12. reformedbeliever

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    Hello Jim. I appreciate your comments and really enjoy reading your posts. I'm not so sure I agree with all the supposed wills of God. I think what God wills, He accomplishes. I know He takes no pleasure in the destruction of the wicked, but He knows the wicked will perish, and what He knows to be will be. I don't buy into the argument that 2 Peter 3:9 is God's permissive will. I think Peter was writing to the elect. The all in the Timothy verse is the same as all sorts of. I do not think that God is really willing that none (inclusive) will perish. I think He is willing that some will.
     
  13. Not_hard_to_find

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    Those two questions/answers do not indicate God made the choice. What statement is missing between them?
     
  14. Joe

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    Hmmm....Reformed I have yet to decide.I am tempted to say God knew the beginning until the end, yet some verses seem to condradict that. This has been a struggle for me for a while now...I don't know if God learns from man, but I know he gains pleasure from man. Thanks for the welcome!

    Jim, I don't know why that is. Maybe we become self centered when talking about free will since it automatically means taking personal responsiblity.
     
    #14 Joe, Dec 21, 2006
    Last edited by a moderator: Dec 21, 2006
  15. swaimj

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    When I got up this morning, I opened my drawer. In the drawer were blue socks, brown socks, grey socks, and white socks. I picked up the white socks and I put them on and I have worn them all day today.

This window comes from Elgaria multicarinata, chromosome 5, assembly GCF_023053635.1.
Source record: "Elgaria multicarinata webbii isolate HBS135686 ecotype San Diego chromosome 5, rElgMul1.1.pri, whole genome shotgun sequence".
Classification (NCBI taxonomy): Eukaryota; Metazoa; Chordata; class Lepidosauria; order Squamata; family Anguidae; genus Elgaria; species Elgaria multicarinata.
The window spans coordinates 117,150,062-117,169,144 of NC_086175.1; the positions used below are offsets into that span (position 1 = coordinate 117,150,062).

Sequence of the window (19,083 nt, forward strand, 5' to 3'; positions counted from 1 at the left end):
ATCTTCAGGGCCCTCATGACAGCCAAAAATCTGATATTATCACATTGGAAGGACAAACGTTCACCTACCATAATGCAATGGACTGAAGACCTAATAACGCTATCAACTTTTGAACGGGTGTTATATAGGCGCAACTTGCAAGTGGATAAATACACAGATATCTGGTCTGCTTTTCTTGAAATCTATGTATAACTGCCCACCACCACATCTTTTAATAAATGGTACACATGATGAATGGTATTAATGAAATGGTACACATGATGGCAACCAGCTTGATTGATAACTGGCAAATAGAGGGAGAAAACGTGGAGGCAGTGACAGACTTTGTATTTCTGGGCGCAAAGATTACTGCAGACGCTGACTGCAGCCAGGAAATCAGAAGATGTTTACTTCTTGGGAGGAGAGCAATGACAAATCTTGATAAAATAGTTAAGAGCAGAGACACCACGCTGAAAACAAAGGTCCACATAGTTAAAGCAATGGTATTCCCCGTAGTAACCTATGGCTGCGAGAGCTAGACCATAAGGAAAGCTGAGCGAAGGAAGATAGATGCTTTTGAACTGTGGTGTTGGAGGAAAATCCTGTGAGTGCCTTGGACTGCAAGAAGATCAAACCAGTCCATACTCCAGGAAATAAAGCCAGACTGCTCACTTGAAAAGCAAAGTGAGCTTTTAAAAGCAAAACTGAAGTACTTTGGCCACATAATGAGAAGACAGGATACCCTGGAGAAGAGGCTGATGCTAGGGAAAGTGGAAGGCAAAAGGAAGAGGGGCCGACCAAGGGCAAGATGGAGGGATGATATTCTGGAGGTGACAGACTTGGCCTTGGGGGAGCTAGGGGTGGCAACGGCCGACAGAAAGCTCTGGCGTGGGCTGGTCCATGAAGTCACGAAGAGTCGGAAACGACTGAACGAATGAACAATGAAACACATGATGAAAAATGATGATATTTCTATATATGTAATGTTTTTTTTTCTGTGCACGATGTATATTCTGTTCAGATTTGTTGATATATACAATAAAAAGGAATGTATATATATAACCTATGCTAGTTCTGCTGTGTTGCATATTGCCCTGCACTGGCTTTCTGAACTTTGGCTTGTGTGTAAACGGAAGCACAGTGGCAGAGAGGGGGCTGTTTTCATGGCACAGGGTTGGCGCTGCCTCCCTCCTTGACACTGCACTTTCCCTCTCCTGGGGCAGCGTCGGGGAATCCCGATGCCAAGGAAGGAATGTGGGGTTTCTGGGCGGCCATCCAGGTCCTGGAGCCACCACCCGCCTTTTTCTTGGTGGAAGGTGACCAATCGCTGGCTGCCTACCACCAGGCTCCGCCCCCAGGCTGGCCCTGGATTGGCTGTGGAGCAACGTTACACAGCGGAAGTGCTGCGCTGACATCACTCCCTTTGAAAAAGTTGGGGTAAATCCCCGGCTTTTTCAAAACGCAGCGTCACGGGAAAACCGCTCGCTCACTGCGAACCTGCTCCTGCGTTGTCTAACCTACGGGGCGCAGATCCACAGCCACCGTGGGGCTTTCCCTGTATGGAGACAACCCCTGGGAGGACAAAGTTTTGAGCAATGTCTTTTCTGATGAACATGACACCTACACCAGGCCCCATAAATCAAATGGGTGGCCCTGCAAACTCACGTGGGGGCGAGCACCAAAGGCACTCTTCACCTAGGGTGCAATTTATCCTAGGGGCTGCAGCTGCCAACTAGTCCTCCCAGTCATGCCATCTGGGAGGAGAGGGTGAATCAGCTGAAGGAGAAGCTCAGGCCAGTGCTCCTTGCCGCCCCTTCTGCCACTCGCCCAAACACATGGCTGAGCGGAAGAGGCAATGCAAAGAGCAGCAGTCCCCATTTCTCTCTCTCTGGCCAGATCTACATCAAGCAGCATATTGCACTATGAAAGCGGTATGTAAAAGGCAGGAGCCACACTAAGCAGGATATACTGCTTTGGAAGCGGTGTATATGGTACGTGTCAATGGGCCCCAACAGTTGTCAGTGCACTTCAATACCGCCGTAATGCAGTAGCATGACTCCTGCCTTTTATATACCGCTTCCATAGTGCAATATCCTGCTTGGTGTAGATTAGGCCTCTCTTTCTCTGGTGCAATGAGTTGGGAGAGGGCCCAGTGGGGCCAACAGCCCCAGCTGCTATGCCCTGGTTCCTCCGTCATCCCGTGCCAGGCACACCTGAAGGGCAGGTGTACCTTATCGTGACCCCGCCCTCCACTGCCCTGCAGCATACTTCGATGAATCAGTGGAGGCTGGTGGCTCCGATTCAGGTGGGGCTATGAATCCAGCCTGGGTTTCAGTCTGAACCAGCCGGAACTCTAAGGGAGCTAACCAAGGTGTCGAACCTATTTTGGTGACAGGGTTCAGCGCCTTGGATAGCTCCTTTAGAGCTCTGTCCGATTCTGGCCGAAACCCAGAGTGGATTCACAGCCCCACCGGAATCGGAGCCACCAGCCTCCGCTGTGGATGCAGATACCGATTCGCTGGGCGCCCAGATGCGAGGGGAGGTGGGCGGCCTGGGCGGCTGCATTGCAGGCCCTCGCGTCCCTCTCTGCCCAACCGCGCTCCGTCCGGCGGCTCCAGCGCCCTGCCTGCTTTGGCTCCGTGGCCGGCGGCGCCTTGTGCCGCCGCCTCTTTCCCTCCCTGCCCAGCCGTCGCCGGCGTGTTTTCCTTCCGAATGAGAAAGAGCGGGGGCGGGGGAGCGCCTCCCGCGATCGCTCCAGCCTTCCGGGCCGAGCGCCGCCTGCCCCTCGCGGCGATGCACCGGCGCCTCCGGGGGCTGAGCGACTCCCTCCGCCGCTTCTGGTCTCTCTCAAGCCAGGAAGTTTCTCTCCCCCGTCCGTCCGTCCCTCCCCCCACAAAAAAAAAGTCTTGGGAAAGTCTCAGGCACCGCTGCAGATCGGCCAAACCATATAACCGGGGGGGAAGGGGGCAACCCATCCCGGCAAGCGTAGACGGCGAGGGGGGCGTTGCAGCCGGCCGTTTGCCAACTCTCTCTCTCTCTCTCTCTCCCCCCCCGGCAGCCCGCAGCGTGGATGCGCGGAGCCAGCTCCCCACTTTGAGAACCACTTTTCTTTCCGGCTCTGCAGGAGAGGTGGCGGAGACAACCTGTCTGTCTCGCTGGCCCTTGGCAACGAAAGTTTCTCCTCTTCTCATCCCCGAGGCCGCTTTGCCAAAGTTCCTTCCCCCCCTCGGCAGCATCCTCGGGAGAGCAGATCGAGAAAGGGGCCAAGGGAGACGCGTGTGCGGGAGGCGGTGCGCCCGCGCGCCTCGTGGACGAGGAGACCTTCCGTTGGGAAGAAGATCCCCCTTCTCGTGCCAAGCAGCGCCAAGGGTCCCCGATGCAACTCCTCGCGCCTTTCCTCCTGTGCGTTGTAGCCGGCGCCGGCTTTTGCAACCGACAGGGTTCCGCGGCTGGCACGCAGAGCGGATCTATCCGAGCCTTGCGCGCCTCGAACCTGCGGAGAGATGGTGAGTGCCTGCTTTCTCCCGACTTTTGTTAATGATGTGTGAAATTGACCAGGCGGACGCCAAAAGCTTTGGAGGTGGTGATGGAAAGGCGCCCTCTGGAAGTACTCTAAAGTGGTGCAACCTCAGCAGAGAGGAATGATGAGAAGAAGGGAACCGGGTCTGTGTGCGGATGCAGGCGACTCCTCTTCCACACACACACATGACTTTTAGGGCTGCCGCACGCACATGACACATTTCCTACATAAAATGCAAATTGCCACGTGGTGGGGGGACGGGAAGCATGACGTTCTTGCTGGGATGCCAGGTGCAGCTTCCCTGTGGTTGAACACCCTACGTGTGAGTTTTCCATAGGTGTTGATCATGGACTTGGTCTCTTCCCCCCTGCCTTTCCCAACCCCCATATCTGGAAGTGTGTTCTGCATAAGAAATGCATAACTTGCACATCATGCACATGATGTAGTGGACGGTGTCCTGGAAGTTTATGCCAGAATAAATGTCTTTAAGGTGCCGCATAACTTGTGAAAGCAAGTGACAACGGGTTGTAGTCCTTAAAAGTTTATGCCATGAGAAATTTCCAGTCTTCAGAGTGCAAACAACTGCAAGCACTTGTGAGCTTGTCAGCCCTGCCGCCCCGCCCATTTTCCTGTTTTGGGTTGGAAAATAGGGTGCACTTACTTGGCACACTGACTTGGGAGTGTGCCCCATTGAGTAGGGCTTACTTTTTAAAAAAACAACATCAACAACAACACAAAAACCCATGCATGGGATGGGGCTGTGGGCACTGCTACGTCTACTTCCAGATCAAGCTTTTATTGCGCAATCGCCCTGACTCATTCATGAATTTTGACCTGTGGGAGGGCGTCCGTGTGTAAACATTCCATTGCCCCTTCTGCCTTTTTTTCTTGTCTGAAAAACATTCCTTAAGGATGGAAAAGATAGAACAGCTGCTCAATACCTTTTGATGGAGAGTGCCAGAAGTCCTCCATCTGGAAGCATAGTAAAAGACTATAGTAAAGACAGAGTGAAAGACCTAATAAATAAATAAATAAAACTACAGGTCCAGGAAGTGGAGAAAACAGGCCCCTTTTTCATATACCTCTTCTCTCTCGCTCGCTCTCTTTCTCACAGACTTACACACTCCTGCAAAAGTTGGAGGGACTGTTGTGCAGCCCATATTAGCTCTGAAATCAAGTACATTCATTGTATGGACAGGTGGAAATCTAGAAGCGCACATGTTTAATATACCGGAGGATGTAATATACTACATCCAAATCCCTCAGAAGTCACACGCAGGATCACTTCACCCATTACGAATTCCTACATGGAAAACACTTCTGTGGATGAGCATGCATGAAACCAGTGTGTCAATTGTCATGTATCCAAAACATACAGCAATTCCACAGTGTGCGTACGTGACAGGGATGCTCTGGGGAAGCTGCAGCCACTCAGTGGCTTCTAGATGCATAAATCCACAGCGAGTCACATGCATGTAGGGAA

Or did I pick the socks?

    God knows the end from the beginning. He planned every great event and every small incident; consequential and trivial from before time began. He has always known all things. He knew that I would pick white socks. He ordained that I would pick white socks. He gave me the intellect to choose white socks and the ability to pick them up and put them on. He did not wonder what I would choose. He knew it. He planned it. He ordained it. He brought it about.

    And yet I chose the white socks freely and I could have picked any other pair in the drawer and I could have chosen to forego socks altogether.

    If a person goes with scenario one and denies scenario two; he denies God's sovereignty. If a person goes with scenario two and rejects one. He is a fatalist.

    So I conclude that both are true. I cannot explain it. I cannot reconcile it. Yet, both sides of the picture are true.
     
  16. Not_hard_to_find

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    Suppose it's your 30 year old son -- do you still jerk him by the arm?
     
  17. Jim1999

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    Swaimj,
    Good to see you.

    Both are possible when we consider the permissive will of God under the absolute sovereignty of God. I draw two circles, one with the other. The larger circle being the sovereign will of God. It is absolute. The small circle being the persmissive will of God. This is man's sphere of operation and that relative free will is there, but still under the sovereign will of God. God maintains absolute sovereignty, and man has a relative free choice. Man can never pass into the outer circle. That is God's alone.

    Cheers,

    Jim
     
  18. reformedbeliever

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    I suppose I'm a fatalist then. How can we choose other than what God knows? We can not. I do know we are responsible for our *choices*, but i'm not sure why. The Bible says so, so we are. If that is fatalist... so be it. Should we lie to people and tell them different?
     
  19. reformedbeliever

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    Where does this permissive will come from Jim? Seriously. Are we trying to appologize for our doctrine? Or for God?
     
  20. Joe

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    Yes, that sounds right Jim :thumbs: It's just relative to how much influence God has on our decisions "within the smaller circle". Are our decisions completely ours? Well no, not all of them because the holy spirit can guide us.
    Confusing stuff....:tonofbricks:
     
    #20 Joe, Dec 21, 2006
    Last edited by a moderator: Dec 21, 2006